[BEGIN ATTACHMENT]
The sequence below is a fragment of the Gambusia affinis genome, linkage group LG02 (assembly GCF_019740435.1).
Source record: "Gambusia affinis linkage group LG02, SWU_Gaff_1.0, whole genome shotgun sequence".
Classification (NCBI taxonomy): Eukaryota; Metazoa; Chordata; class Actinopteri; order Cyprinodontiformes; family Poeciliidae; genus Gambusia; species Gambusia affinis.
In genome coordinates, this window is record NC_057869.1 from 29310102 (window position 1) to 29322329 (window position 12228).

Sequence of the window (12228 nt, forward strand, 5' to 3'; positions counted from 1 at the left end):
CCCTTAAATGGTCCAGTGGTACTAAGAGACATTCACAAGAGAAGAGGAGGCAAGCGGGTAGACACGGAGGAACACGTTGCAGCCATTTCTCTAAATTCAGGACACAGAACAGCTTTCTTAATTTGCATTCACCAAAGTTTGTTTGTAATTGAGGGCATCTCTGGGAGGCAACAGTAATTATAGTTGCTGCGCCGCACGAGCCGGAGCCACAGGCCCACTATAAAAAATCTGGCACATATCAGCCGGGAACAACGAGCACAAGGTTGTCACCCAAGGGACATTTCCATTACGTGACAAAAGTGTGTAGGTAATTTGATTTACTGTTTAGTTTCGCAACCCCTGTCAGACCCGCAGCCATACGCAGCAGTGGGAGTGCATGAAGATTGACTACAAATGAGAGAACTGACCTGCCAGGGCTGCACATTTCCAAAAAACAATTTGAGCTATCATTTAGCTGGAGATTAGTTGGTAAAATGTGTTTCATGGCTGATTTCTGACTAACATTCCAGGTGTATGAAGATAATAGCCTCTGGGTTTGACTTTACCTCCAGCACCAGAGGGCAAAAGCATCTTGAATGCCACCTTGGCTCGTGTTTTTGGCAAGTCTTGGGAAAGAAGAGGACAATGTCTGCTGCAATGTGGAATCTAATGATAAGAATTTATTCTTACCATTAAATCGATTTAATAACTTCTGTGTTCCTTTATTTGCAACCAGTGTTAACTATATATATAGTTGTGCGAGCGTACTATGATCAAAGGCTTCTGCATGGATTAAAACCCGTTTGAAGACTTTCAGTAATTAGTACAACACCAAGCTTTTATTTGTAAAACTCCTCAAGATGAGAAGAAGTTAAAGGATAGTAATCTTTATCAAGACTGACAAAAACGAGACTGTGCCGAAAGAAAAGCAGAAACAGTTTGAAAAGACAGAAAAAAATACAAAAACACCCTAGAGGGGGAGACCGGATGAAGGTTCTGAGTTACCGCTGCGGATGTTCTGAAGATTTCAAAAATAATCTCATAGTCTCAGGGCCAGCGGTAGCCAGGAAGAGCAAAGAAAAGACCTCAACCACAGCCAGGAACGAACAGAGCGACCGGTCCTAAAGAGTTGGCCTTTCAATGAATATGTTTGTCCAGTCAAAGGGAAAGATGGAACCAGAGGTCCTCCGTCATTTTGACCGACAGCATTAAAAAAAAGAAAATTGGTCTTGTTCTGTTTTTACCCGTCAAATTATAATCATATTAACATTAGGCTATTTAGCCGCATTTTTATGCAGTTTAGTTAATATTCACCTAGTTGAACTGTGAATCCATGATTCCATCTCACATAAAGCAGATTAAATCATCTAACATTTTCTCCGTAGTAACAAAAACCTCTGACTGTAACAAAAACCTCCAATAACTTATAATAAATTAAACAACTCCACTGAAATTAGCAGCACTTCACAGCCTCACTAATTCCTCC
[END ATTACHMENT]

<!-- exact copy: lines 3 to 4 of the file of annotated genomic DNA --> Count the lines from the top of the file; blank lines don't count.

Classification (NCBI taxonomy): Eukaryota; Metazoa; Chordata; class Actinopteri; order Cyprinodontiformes; family Poeciliidae; genus Gambusia; species Gambusia affinis.
In genome coordinates, this window is record NC_057869.1 from 29310102 (window position 1) to 29322329 (window position 12228).